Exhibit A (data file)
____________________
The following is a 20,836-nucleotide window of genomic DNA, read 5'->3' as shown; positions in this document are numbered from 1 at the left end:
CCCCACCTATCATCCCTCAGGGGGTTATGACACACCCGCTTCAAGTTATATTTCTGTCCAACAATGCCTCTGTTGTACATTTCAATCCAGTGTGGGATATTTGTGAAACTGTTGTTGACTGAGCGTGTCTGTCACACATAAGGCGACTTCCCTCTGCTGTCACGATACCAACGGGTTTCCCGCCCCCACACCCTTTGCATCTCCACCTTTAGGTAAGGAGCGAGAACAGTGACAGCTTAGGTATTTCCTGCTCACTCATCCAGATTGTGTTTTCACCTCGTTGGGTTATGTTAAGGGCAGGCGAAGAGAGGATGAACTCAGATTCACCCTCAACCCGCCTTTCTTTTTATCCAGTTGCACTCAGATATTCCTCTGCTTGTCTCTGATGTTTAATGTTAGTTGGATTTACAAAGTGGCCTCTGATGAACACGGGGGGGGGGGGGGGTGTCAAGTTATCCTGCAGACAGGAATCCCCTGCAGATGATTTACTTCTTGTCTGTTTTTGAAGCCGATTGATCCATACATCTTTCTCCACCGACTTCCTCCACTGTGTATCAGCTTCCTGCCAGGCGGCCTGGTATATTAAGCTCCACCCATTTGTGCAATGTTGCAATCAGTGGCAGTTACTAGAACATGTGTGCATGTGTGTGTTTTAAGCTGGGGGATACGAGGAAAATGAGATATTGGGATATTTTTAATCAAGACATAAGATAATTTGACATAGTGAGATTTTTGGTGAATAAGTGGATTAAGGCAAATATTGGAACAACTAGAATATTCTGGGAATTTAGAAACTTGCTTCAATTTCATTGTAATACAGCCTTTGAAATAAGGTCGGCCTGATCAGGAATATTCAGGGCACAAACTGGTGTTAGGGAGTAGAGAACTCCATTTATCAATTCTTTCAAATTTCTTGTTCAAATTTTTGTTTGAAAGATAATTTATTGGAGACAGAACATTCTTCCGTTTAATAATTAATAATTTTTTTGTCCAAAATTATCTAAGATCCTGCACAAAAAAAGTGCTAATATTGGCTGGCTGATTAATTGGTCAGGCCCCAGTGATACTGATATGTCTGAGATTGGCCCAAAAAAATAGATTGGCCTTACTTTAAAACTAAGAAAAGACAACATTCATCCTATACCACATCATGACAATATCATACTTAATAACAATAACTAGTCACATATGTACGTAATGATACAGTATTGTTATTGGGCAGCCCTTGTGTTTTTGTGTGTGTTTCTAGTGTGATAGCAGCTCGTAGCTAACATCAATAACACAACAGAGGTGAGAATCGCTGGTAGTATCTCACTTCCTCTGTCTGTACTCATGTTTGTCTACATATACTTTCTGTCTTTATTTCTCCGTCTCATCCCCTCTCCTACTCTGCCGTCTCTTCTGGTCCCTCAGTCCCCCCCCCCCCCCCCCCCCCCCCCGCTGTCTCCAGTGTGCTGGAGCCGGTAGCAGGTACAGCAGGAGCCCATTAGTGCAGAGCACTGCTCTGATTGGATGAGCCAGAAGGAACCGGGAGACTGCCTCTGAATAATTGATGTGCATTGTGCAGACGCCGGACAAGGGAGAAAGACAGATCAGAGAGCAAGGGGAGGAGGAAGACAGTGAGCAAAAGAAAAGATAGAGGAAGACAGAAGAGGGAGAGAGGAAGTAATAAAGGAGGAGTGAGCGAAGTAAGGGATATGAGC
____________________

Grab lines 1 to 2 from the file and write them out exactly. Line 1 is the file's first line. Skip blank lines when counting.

The following is a 20,836-nucleotide window of genomic DNA, read 5'->3' as shown; positions in this document are numbered from 1 at the left end:
CCCCACCTATCATCCCTCAGGGGGTTATGACACACCCGCTTCAAGTTATATTTCTGTCCAACAATGCCTCTGTTGTACATTTCAATCCAGTGTGGGATATTTGTGAAACTGTTGTTGACTGAGCGTGTCTGTCACACATAAGGCGACTTCCCTCTGCTGTCACGATACCAACGGGTTTCCCGCCCCCACACCCTTTGCATCTCCACCTTTAGGTAAGGAGCGAGAACAGTGACAGCTTAGGTATTTCCTGCTCACTCATCCAGATTGTGTTTTCACCTCGTTGGGTTATGTTAAGGGCAGGCGAAGAGAGGATGAACTCAGATTCACCCTCAACCCGCCTTTCTTTTTATCCAGTTGCACTCAGATATTCCTCTGCTTGTCTCTGATGTTTAATGTTAGTTGGATTTACAAAGTGGCCTCTGATGAACACGGGGGGGGGGGGGGGTGTCAAGTTATCCTGCAGACAGGAATCCCCTGCAGATGATTTACTTCTTGTCTGTTTTTGAAGCCGATTGATCCATACATCTTTCTCCACCGACTTCCTCCACTGTGTATCAGCTTCCTGCCAGGCGGCCTGGTATATTAAGCTCCACCCATTTGTGCAATGTTGCAATCAGTGGCAGTTACTAGAACATGTGTGCATGTGTGTGTTTTAAGCTGGGGGATACGAGGAAAATGAGATATTGGGATATTTTTAATCAAGACATAAGATAATTTGACATAGTGAGATTTTTGGTGAATAAGTGGATTAAGGCAAATATTGGAACAACTAGAATATTCTGGGAATTTAGAAACTTGCTTCAATTTCATTGTAATACAGCCTTTGAAATAAGGTCGGCCTGATCAGGAATATTCAGGGCACAAACTGGTGTTAGGGAGTAGAGAACTCCATTTATCAATTCTTTCAAATTTCTTGTTCAAATTTTTGTTTGAAAGATAATTTATTGGAGACAGAACATTCTTCCGTTTAATAATTAATAATTTTTTTGTCCAAAATTATCTAAGATCCTGCACAAAAAAAGTGCTAATATTGGCTGGCTGATTAATTGGTCAGGCCCCAGTGATACTGATATGTCTGAGATTGGCCCAAAAAAATAGATTGGCCTTACTTTAAAACTAAGAAAAGACAACATTCATCCTATACCACATCATGACAATATCATACTTAATAACAATAACTAGTCACATATGTACGTAATGATACAGTATTGTTATTGGGCAGCCCTTGTGTTTTTGTGTGTGTTTCTAGTGTGATAGCAGCTCGTAGCTAACATCAATAACACAACAGAGGTGAGAATCGCTGGTAGTATCTCACTTCCTCTGTCTGTACTCATGTTTGTCTACATATACTTTCTGTCTTTATTTCTCCGTCTCATCCCCTCTCCTACTCTGCCGTCTCTTCTGGTCCCTCAGTCCCCCCCCCCCCCCCCCCCCCCCCCGCTGTCTCCAGTGTGCTGGAGCCGGTAGCAGGTACAGCAGGAGCCCATTAGTGCAGAGCACTGCTCTGATTGGATGAGCCAGAAGGAACCGGGAGACTGCCTCTGAATAATTGATGTGCATTGTGCAGACGCCGGACAAGGGAGAAAGACAGATCAGAGAGCAAGGGGAGGAGGAAGACAGTGAGCAAAAGAAAAGATAGAGGAAGACAGAAGAGGGAGAGAGGAAGTAATAAAGGAGGAGTGAGCGAAGTAAGGGATATGAGC